This article has been updated with a correction.
State-based exchanges are reporting a robust number of sign-ups and renewals for health insurance during the current open-enrollment period, an analysis of state data shows. The 14 state-based exchanges are collectively reporting more than 854,000 people signed up or re-enrolled in coverage as of early January.
If that pace keeps up, states could surpass the roughly 2 million enrollees their exchanges saw last year. Combined with the nearly 6.6 million enrolled into coverage on HealthCare.gov, approximately 7.4 million have gained coverage since open enrollment began. HHS predicted 9.1 million individuals would sign up in the current enrollment period, which ends Feb. 15.
But looming over this sign-up period is the possibility that a U.S. Supreme Court decision could bring massive upheaval to the insurance landscape, said officials from four states that rely on HealthCare.gov to enroll and determine eligibility for coverage.
Representatives from Florida, Illinois, Michigan and Missouri on Thursday addressed the possible fallout from the King v. Burwell case during a Families USA conference call.
No efforts are in the works to establish state-based exchanges in any of their states. Also, local leadership isn't discussing any contingency plans should the court decide against the Obama administration and rule illegal insurance subsidies for those who secure coverage through HealthCare.gov, they said.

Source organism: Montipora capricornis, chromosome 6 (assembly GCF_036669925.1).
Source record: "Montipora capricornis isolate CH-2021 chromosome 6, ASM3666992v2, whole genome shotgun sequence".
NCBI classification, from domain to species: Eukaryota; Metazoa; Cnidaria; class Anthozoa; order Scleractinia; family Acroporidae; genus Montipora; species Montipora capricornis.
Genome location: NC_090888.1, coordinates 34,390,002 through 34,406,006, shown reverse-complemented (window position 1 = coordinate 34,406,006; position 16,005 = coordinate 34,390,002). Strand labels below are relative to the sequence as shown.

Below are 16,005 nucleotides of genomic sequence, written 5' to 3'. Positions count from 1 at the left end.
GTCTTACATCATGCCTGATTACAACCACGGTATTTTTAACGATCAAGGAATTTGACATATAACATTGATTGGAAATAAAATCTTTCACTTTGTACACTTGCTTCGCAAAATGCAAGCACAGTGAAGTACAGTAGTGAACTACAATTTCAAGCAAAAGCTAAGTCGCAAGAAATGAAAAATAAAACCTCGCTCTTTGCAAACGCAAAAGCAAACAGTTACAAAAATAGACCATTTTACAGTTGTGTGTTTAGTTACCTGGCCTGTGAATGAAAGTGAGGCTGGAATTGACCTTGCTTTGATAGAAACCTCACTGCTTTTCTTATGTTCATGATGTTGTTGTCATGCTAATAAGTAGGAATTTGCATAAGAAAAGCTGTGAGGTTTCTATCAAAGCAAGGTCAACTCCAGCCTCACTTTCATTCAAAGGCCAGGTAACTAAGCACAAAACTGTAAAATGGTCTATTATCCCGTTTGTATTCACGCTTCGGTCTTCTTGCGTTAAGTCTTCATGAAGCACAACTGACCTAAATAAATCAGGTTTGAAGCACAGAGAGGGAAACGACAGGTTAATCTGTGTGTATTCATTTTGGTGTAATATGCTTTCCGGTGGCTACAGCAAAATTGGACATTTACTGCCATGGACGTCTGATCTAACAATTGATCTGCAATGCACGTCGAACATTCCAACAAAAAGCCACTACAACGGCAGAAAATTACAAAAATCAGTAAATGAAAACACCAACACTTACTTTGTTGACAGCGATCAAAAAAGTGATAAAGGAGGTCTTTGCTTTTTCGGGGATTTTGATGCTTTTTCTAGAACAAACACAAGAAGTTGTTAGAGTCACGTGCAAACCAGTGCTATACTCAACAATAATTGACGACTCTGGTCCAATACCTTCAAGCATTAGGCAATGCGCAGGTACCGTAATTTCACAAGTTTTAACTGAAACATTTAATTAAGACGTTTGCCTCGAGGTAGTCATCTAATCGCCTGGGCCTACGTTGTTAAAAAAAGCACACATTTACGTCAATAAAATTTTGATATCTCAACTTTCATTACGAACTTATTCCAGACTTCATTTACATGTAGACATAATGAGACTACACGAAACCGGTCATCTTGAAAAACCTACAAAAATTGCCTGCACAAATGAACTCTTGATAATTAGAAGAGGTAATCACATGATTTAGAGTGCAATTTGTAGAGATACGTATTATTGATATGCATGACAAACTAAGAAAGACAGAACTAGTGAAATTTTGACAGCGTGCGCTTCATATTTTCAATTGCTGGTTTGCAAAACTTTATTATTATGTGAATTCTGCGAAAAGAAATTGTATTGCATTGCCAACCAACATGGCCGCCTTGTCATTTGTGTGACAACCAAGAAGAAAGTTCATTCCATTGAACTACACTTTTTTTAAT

More than a million people in the four states selected plans through the federal exchange leading up to the Dec. 15 deadline for coverage beginning Jan. 1, according to HHS. The vast majority of those people received premium subsidies to afford coverage.
If the court rules subsidies illegal for federal exchange enrollees, it is likely Congress would intervene, hoped Jennifer Koehler, executive director of Get Covered Illinois.
“Given the potentially high percentage of consumers that could be impacted, the best solution would be a uniform one across the states,” Koehler said.
But between Republican control of Congress and the president's expressed unwillingness to make other changes to Obamacare that Republicans want, it's difficult to see the two sides compromising on such a major issue.
Eliminating financial assistance for low- and moderate-income individuals who purchase coverage through HealthCare.gov could cause individual market enrollment to drop by 70% among those buying policies from qualified health plans, according to a RAND Corp. study released Thursday.
Follow Virgil Dickson on Twitter: @MHvdickson
Correction: An earlier version of this story included an incorrect tally of enrollments in private plans through state exchanges.